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Benefits of telemedicine for the construction industry

By Mary-Lou MacDonald

 

In 2017, 4.7 million Canadians 12 and over didn’t have a family doctor to see regularly.1

Today, many are wondering how important that family doctor really is. After all, you can always pop into a walk-in clinic or an urgent care centre if you get sick, or you can ignore that sore throat and nagging cough and hope it goes away on its own.

 

For those in the construction industry, where shift work is the norm, it can be tough to schedule a regular appointment with a doctor, let alone a last-minute sick visit. Canada is one of only three countries in the world that doesn’t have a national paid sick day policy.2 So a construction worker may not have any paid sick days, and a trip to the doctor if they even have one isn’t just a challenge to co-ordinate, but also a financial hit they may not be able to afford.

 

Enter telemedicine. Until recently, it was the rare construction company that was offering telemedicine options to their employees. However, the urgent necessity of social distancing and the potential overwhelming of the medical system due to COVID-19 have pushed many construction companies to look for unconventional solutions.

 

Although some employers may be tempted to commit to the first telemedicine provider they come across online, it’s still worth keeping a few considerations in mind before signing up:

 

 

Know what you are buying. The cheapest option or the fastest onboarding process may be important today, but make sure you are comparing apples to apples. Often, the less expensive options offer just a thin layer of coverage rather than more comprehensive coverage, longer wait times, a cap on the number of visits, limited hours or by-appointment only.

 

 

Understand the different models. Some digital health providers offer widespread, supportive coverage, while others address only a specific area, such as mental health support or online pharmacy. Understanding the way each provider offers coverage can help determine which version will work best for employees.

 

 

Learn about cyber risks. Make sure to ask questions about data storage, managing patient records, platform security and quality controls. Clarify the ways patient information is shared with their regular physicians – and whether any aggregated data is provided to the employer. This is important information for future intervention program planning. Finally, consider any education and support for new users.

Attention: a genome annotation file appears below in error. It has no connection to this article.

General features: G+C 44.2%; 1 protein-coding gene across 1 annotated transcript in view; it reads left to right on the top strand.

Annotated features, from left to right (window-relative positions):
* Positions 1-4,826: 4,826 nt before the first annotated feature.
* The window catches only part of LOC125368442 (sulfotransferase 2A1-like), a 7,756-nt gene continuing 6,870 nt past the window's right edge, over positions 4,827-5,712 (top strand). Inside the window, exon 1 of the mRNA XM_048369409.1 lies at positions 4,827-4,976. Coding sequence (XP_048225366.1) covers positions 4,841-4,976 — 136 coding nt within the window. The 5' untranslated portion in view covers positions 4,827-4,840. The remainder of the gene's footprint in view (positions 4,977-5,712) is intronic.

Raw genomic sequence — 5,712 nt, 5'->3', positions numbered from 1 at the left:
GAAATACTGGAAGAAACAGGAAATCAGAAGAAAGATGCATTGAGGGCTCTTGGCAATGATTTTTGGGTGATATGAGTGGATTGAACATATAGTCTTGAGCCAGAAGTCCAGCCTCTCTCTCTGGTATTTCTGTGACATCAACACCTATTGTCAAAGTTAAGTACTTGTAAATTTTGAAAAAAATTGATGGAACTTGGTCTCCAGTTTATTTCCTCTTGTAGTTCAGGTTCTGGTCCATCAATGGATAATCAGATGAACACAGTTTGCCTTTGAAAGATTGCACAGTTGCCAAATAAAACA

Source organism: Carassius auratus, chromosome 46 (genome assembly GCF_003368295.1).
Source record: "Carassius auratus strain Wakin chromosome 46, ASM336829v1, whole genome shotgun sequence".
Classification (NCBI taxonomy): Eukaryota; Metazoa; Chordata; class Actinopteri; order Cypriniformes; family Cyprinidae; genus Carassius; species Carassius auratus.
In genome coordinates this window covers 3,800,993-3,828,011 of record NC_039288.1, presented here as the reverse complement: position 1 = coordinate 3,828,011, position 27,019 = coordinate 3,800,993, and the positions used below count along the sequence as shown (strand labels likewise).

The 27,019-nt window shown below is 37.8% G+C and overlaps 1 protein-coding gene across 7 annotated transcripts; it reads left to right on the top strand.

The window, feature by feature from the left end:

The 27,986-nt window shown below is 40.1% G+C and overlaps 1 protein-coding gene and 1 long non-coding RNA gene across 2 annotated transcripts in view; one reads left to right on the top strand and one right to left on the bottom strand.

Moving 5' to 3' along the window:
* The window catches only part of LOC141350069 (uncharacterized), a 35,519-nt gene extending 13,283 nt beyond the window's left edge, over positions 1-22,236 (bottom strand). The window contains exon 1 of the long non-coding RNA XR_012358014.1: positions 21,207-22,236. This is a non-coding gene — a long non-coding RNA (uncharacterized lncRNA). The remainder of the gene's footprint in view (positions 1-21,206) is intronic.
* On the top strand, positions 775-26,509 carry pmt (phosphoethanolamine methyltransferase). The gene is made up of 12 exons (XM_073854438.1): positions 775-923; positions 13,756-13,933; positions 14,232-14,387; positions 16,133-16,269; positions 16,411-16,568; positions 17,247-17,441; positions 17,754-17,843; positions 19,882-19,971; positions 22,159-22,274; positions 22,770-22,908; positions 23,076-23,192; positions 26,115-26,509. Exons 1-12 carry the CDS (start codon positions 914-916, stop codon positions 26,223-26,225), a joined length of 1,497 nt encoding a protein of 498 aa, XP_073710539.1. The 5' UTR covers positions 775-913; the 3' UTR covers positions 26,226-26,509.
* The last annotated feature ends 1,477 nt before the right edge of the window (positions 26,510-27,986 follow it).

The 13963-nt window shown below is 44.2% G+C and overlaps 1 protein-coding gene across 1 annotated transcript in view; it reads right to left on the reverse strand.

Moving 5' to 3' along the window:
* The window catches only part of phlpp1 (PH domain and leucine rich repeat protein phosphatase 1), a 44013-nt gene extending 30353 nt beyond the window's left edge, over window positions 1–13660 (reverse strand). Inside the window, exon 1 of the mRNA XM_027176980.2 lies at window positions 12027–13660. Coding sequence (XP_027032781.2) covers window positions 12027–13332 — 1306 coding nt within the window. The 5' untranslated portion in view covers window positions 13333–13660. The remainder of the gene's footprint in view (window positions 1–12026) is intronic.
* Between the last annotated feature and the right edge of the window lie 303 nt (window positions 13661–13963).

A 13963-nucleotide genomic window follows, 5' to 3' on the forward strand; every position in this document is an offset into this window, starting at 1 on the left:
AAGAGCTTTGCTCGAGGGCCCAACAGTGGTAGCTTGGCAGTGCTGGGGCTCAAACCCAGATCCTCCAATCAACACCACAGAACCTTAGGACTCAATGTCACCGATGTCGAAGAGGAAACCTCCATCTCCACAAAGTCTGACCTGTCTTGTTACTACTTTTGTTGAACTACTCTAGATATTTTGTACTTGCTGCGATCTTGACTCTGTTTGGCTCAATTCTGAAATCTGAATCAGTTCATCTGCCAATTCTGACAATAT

Manage employee expectations. One of the biggest benefits of telemedicine is convenience. The most comprehensive providers offer bilingual service, available 24/7, 365 days a year. They offer support through video, telephone and webchat. They also offer integrated care management, with a real person, and navigation throughout the entire patient journey. They also share patient records with the family doctor. However, most providers don’t offer this kind of coverage, so employers may need to manage their employees’ expectations or match the service to their needs.

 

Try it out. It can be challenging to commit to a new service from an unfamiliar provider, especially when under pressure to select one. The good news is that a number of providers are offering short term contracts because of the COVID-19 pandemic. Employers should take advantage of this; a short-term contract can provide a good introduction to a new service. If the goal is to offer something as soon as possible in response to the pandemic, it may be enough to choose a short-term contract. Make sure the contract offers basic coverage for physical and mental health support, referrals to specialists and paramedical professionals, and the ability to write and maybe even deliver prescriptions. Want coverage with care management and navigation? Ask about that up front and look for a reliable company to trust.

 

The last thing employers want is employees coming to work sick. Even as restrictions related to the pandemic loosen, a second wave of COVID-19 on the job site can cost a company time and money. Finding the right telemedicine services provider can help avoid those problems.

 

Mary-Lou MacDonald is the national practice lead, health and performance for HUB International. As a pioneer in the field of workplace wellness, she has spearheaded many ground-breaking initiatives that have paved the way for leaders to understand and adopt healthy and high performing workplace practices and strategy.

 

 

References

Primary health care providers, 2017, Statistics Canada, www150.statcan.gc.ca/n1/pub/82-625-x/2019001/article/00001-eng.htm.

The myths and truths about paid sick days, http://ontario.psac.com/sites/ontario/files/paid_sick_days_myths.pdf.

 

 

 

 

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Piling Canada is the premier national voice for the Canadian deep foundation construction industry. Each issue is dedicated to providing readers with current and informative editorial, including project updates, company profiles, technological advancements, safety news, environmental information, HR advice, pertinent legal issues and more.